SE Asia Ports Face Supply Chain Challenge

Drewry has outlined the investment needed to ready Southeast Asian ports for COVID-19 driven supply chain diversification alongside the advantages and challenges that these ports have.

A China -centric procurement model is already out of favour because of the US-China trade war and COVID-19 will be a push factor for manufacturers who have been increasingly seeking alternative locations, said Eleanor Hadland, senior analyst in Drewry’s Ports and Terminals practice.

“South East Asia offers labour cost savings of 20-80% which is a big draw,” said Ms Hadland in the maritime research consultancy’s latest container ports webinar briefing.

Foreign direct investment in SEA has been rising, but opportunity for diversification into the region is limited by the available workforce, China’s workforce is almost two and a half times bigger than the combined workforce of all the major SEA economies combined and this won’t change, pointed out Ms Hadland.

Port capacity

Drewry has looked at how ready are ports in South East Asia to take on extra trade. It noted China has an estimated 267m TEU of port capacity, compared to 159 TEU in South East Asia.

In absolute capacity terms they are behind, but if assessed pro rata to workforce the gap is not as big in some countries. Singapore and Malaysia have significantly more container port capacity per 1000 workforce. Indonesia, Myanmar and Cambodia has significantly less though, said Ms Hadland.

Drewry estimates that to bring South East Asia up to China’s level there would be 24m TEU of existing port capacity that needs upgrading across the region to provide ULCV capability.

Some of this upgrading work is already in progress. Drewry’s research shows there is currently 16.5m TEU of additional capacity due to be operational by the end of 2023. But some of the less advanced projects will be delayed due to COVID-19.

One of the biggest obstacles to diversification is the size of the workforce rather than the capability of the port, stressed Ms Hadland. Additionally, ports in South East Asia aren’t as well connected to deep sea trade as China.

Economic overview

In a positive 2021 GDP scenario, the forecast for world port handling could be as high as +13%, but in a negative GDP scenario this figure could be -6%, concluded Drewry after assessing at COVID-19’s impact on port volumes in 2020 and 2021.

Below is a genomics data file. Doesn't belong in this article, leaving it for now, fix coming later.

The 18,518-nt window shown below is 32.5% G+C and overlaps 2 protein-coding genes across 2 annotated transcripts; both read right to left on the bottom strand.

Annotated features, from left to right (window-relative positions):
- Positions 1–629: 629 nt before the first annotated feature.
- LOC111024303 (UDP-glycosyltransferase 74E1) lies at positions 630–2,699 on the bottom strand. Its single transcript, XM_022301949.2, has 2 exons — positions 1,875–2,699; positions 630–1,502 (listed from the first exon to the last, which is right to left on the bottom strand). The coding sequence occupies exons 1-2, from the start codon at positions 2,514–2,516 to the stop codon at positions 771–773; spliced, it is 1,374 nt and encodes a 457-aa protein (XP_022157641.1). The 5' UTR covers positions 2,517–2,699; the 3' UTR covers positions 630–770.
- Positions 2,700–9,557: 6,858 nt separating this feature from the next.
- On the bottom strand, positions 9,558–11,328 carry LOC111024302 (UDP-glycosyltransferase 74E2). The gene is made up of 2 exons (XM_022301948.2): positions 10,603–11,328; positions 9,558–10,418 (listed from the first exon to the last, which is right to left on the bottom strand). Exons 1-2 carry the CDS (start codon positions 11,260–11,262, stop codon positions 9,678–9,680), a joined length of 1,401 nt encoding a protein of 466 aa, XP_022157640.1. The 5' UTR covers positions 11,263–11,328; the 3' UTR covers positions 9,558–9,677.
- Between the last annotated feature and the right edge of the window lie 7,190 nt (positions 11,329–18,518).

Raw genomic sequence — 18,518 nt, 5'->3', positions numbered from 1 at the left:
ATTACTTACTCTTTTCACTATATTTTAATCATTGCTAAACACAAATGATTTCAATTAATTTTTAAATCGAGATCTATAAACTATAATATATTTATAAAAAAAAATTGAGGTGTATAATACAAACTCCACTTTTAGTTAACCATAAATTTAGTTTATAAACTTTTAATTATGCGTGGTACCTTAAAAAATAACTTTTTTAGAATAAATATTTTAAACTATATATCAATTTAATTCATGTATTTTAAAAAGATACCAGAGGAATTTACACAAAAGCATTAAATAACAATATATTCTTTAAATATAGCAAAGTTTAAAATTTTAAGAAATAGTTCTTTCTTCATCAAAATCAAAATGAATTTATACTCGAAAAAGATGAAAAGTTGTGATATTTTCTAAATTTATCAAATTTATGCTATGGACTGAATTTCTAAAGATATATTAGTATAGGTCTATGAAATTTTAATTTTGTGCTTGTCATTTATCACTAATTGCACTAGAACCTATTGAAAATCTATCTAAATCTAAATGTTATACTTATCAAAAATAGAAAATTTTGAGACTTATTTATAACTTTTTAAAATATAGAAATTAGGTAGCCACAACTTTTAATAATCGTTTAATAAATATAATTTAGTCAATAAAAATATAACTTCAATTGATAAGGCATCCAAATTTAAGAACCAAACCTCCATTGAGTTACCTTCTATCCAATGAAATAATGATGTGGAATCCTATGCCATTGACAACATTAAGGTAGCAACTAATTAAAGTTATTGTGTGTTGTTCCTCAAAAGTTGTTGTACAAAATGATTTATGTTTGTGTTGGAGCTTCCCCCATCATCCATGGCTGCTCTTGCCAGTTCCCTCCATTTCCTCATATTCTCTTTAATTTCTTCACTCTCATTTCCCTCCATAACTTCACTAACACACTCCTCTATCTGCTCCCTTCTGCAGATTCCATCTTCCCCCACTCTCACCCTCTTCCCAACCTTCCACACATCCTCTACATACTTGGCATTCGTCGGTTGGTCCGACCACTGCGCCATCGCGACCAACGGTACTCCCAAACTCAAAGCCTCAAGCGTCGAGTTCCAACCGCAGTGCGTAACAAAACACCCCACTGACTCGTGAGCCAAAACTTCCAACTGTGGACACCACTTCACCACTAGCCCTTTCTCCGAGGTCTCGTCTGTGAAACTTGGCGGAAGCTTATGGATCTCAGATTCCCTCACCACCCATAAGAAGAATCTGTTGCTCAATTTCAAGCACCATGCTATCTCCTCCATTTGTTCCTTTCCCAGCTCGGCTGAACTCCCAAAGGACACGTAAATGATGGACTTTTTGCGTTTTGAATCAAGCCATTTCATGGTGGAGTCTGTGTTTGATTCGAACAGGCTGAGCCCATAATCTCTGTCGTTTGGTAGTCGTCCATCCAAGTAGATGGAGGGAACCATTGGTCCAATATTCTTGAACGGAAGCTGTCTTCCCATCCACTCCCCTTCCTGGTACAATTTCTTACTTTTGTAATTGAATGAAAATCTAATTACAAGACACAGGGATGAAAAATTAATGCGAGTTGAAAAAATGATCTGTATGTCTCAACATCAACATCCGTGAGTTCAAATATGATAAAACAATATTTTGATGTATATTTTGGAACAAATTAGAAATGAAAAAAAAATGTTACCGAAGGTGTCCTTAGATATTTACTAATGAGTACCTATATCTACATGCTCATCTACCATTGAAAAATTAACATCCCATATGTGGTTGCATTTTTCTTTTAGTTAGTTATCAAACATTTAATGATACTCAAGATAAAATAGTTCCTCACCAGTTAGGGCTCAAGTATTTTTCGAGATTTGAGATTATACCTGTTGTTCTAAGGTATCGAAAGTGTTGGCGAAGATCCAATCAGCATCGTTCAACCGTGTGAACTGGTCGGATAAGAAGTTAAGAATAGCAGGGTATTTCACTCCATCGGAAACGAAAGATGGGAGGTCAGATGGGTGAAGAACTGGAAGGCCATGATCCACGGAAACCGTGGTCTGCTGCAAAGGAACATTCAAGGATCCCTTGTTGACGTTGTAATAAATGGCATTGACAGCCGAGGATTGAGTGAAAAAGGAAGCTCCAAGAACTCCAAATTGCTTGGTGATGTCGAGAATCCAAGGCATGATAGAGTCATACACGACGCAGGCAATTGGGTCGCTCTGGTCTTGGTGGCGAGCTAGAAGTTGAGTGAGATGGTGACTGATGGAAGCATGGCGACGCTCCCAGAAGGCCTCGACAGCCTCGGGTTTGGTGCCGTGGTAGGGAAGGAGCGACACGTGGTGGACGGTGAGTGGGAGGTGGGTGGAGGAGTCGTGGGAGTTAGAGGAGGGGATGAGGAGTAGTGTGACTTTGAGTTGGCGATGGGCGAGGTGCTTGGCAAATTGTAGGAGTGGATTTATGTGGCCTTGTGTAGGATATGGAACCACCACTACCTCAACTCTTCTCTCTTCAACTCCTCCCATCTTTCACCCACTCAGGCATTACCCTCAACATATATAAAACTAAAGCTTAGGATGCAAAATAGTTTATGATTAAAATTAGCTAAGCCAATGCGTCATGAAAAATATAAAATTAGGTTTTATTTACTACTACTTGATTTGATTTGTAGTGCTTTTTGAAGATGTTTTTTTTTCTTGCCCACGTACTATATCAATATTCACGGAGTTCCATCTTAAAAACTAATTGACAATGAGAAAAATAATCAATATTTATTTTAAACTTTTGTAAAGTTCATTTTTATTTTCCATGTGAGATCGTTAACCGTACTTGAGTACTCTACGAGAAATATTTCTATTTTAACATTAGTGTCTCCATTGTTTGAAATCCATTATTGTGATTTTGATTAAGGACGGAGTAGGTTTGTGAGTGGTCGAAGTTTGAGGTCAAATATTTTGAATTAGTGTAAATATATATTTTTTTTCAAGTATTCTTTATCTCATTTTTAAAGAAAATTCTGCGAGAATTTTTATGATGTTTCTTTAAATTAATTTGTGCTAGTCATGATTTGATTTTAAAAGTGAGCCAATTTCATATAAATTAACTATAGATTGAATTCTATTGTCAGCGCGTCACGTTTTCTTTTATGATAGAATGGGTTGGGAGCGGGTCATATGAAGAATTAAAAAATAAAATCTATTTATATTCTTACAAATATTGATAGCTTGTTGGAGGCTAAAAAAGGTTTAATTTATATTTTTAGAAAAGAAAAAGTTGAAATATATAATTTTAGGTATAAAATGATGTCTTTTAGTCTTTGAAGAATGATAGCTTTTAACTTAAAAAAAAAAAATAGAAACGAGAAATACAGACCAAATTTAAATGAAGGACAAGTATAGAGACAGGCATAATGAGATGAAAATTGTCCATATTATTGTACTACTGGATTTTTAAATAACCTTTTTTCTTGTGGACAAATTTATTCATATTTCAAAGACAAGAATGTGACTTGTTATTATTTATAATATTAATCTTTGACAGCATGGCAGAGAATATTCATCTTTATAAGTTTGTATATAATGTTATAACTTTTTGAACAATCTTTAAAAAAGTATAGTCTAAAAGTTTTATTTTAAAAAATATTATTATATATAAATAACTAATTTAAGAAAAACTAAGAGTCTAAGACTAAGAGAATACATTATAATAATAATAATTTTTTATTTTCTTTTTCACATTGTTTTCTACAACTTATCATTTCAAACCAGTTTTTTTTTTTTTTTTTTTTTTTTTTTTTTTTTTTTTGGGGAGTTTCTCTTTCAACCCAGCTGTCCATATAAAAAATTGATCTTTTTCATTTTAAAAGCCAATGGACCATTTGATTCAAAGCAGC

Eleanor Hadland, senior analyst in Drewry’s Ports and Terminals practice, said: “The huge demand side shock by the closure of the main consumption economies is projected to see port volumes fall by around 9% for the remainder of the year.”

Q1 2020 saw world port handling drop by around 4% compared to Q1 2019. But ports in northern Europe didn’t feel the true impact of Chinese lockdown measures until April, she said.

From the second quarter of 2018, global container port throughput growth rates started to fall. In Q1 2020, growth rates dropped to 0.3%.This is now the 8th consecutive quarter of slowing growth.

Cost focus

In contrast to the measures taken by container lines to mitigate volume reductions (blank sailings, service suspensions, reducing capacity to maintain rates), the ports sector is unable to address the volume and revenue shock and therefore there will be a stronger focus on costs and terminal operators, said Ms Hadland.

“We expect that all but essential capital expenditure will be placed on hold and expansion plans are likely to be delayed until there is greater certainty about the demand outlook.”


As the world moves into recession, Drewry expects to see gains from M&A activity continue to outstrip growth from greenfield investments.

The COVID-19 outbreak has been driving cuts in liner services and contributed to port throughput falling by 8% in 2020, summarised Ms Hadland.

On the plus side, “transhipment hubs have maintained connectivity and up until the end of the first quarter were broadly maintaining volumes,” she said, adding that while they are likely to lose volume they are probably going to be the least impacted by COVID-19.

In the medium term, supply chain diversification away from a china-centric model is likely to spur further port investment across South East Asia, noted Ms Hadland.
Source: Port Strategy (

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